April 7, 2020 at 3:26 pm EDT | by Philip Van Slooten
Regional libraries vary in LGBTQ content during pandemic
Anne Arundel County Public Library, gay news, Washington Blade
A contingent from the Anne Arundel Public Library marches in the 2019 Annapolis Pride Parade. (Washington Blade file photo by Michael Key)

The Anne Arundel County Public Library system in Maryland has, like most regional libraries, increased its digital content during the COVID-19 crisis. However, migrating its LGBTQ events to Facebook and other platforms has proven a challenge with most events being cancelled.

Last year, the library system’s board of trustees approved the 16 LGBTQ programs proposed by library CEO Skip Auld. Those programs included an LGBTQ film festival, drag queen story times, teen book talks with Annapolis Pride and more events mostly supporting Pride month in June.

“Libraries are becoming in this modern age a place where people can gather and talk about complicated emotional issues and build relationships,” Auld told the Washington Blade. “This has been a substantive change over the decades.”

Loudoun County in Virginia faced similar protests and controversy earlier this year when its public schools included LGBTQ books in its diverse classroom libraries program, as reported by the Loudoun Times.

However, neither the Loudoun County nor D.C. public library systems offer the breadth of LGBTQ programming provided by the Anne Arundel County system. And neither system has any LGBTQ events listed on their public calendars.

Auld’s LGBTQ programming approval was hard won with a few residents speaking out against drag storytellers as “inappropriate” for children. Later that June police removed protesters from a drag story time event where a library board member was shoved while 165 toddlers and parents looked on, according to a Capital Gazette report.

Despite last year’s controversy, Anne Arundel chose to continue and expand its LGBTQ programming to include Rainbow Family Storytimes, history talks, community discussions and film screenings to include 1985’s “My Beautiful Laundrette.”

“We’ve had a variety of LGBTQ programs each quarter,” said Stephanie Petruso, the virtual services manager. “We had a substantial amount planned for June. If we can’t open in time, we will reschedule them.”

Petruso did point out that the Kanopy digital movie service, which can be accessed through the library’s website, does offer a wide selection of LGBTQ content to stream for free.

“And the films we had scheduled for Pride month we could work into our Great Movies online series,” she said.

Petruso pointed out that these changes were a part of the larger digital migration that their library and others have made over the past 15 years.

“We’ve been offering digital content back to 2004,” she explained. “And it was really complicated to get ebooks back then and read them. The readers weren’t as accessible, and some people still like the feel of a physical book.”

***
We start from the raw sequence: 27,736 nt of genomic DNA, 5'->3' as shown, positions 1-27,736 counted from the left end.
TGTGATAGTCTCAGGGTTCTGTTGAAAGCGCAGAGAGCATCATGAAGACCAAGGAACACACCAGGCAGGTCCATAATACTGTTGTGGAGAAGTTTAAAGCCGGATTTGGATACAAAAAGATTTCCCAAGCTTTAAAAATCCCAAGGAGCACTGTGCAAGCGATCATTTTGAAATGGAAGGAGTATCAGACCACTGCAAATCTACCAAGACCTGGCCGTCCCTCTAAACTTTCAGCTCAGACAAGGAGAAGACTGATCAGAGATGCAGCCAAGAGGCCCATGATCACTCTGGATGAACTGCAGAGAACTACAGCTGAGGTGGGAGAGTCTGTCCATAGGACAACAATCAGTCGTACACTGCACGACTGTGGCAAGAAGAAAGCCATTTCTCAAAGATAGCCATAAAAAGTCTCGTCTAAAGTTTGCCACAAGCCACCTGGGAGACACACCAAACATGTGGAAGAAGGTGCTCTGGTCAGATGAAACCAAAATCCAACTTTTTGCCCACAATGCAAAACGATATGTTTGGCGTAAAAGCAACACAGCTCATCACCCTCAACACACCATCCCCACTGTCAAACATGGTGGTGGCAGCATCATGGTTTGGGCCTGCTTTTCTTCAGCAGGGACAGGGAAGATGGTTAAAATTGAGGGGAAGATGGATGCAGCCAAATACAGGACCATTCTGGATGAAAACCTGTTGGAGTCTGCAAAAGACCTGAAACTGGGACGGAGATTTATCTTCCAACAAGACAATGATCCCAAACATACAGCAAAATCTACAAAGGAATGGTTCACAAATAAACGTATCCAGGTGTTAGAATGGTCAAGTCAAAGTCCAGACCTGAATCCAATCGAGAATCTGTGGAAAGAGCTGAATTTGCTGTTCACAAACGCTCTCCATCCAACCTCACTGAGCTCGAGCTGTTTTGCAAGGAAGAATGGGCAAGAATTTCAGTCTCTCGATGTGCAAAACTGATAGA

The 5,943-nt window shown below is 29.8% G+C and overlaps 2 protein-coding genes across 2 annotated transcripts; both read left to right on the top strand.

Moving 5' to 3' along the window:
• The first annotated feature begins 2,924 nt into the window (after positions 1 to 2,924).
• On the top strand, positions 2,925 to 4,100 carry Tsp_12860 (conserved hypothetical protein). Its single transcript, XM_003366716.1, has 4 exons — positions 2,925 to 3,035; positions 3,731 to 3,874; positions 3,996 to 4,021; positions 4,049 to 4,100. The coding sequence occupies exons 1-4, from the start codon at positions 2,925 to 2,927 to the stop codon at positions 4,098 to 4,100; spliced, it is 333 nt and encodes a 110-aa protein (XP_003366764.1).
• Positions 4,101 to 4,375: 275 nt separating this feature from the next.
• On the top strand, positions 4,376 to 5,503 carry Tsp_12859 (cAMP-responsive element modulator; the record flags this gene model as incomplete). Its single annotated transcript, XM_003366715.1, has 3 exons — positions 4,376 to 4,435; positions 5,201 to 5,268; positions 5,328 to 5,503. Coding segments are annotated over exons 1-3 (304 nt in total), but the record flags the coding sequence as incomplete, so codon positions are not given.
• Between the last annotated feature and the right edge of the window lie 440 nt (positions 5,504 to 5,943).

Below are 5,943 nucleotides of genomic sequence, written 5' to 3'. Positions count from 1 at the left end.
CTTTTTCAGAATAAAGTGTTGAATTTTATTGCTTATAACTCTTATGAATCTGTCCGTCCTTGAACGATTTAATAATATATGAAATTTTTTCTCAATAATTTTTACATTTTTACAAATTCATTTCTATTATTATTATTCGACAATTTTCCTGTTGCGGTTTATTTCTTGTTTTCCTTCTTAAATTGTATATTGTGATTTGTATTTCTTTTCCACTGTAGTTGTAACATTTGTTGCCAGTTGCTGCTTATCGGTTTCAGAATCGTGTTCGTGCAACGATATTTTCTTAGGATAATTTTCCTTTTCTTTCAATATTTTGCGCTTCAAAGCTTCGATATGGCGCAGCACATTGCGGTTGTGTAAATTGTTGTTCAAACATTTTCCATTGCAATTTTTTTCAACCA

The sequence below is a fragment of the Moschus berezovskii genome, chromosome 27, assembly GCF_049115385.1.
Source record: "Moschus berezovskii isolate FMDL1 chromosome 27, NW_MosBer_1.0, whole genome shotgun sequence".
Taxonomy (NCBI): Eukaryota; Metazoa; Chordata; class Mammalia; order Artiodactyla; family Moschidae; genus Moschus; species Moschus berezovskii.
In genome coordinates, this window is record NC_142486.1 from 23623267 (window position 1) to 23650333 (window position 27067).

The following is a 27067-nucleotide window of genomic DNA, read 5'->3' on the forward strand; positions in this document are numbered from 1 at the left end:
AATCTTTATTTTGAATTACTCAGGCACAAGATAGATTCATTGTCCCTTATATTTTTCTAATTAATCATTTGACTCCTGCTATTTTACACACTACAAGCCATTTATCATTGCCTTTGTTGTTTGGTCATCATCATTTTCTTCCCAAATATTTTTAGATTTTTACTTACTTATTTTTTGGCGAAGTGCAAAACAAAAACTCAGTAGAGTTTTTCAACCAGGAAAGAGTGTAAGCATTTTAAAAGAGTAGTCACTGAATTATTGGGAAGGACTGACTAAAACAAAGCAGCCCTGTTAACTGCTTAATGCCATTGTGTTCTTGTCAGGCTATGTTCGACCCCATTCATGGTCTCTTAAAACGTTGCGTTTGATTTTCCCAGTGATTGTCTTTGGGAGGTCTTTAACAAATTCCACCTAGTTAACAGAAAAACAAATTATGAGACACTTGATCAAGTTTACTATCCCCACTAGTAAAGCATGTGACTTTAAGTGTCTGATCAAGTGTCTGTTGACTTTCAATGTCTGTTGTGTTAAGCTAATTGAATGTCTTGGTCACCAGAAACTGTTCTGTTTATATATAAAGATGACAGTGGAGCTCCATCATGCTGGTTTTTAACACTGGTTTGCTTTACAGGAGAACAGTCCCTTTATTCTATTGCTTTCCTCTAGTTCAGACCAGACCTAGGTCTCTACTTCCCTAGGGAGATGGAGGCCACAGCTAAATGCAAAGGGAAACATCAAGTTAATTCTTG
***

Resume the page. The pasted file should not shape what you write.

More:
A Library Journal article from 2016 noted the importance of libraries to have a visible presence on the web and shift access to the internet in order to attract more patrons and survive.

Before the pandemic, digital content was just an option, with many choosing to come into the library to take advantage of the free computers and wifi.

“There are still people who don’t have access to the internet at home,” Petruso said, speaking to the issue of the digital divide which is a problem exacerbated by the pandemic restrictions. “Our computers were busy constantly. We were loaning out wifi hotspots, which were incredibly popular since the launch two years ago…people who currently have a hotspot can have it until we reopen.”

Christine Feldman, the marketing and communications manager, worried about seniors with limited access. She felt it was important during the pandemic for the library to shift from merely enabling digital access to making a connection with patrons during this time.

“How can the library connect with you virtually,” she asked. “We’ve removed barriers for more people to access our resources. We now offer a virtual library card that doesn’t have any limits on how it can be used.”

And the response has been both positive and overwhelming so far.

“All of these resources have skyrocketed in terms of use,” Auld said. “There have been thousands of views for our storybook times on Facebook live.”

Petruso also said they built up nearly a thousand new customers on their new cloud library platform in just a month.

As for their LGBTQ programming, Auld said the drag story times will continue, along with the other events, the questions are how and for how long. But Petruso remains hopeful that the staff will adjust as they have so far.

“The biggest achievement for us is the buy-in and enthusiasm from our staff as we’ve ventured into new territory,” she said. “They’ve become more comfortable with Facebook story time. A month ago, if I had asked for volunteers to do this, no one would have gone on video and done it. Now, I have so many people offering to do it, and I have so many ideas coming at me, that we have to step back and plan this out.”

She said the staff is now eager to give back to the community and help everyone connect through the crisis.

“I think you can tell from what we’ve been saying that service is our reason for being,” Auld said. “As soon as we get reopened, we’re going to be looking forward to welcoming everyone back into our libraries and into our spaces. We’ve now built up this robust online presence and we’ll try to meet their needs.”

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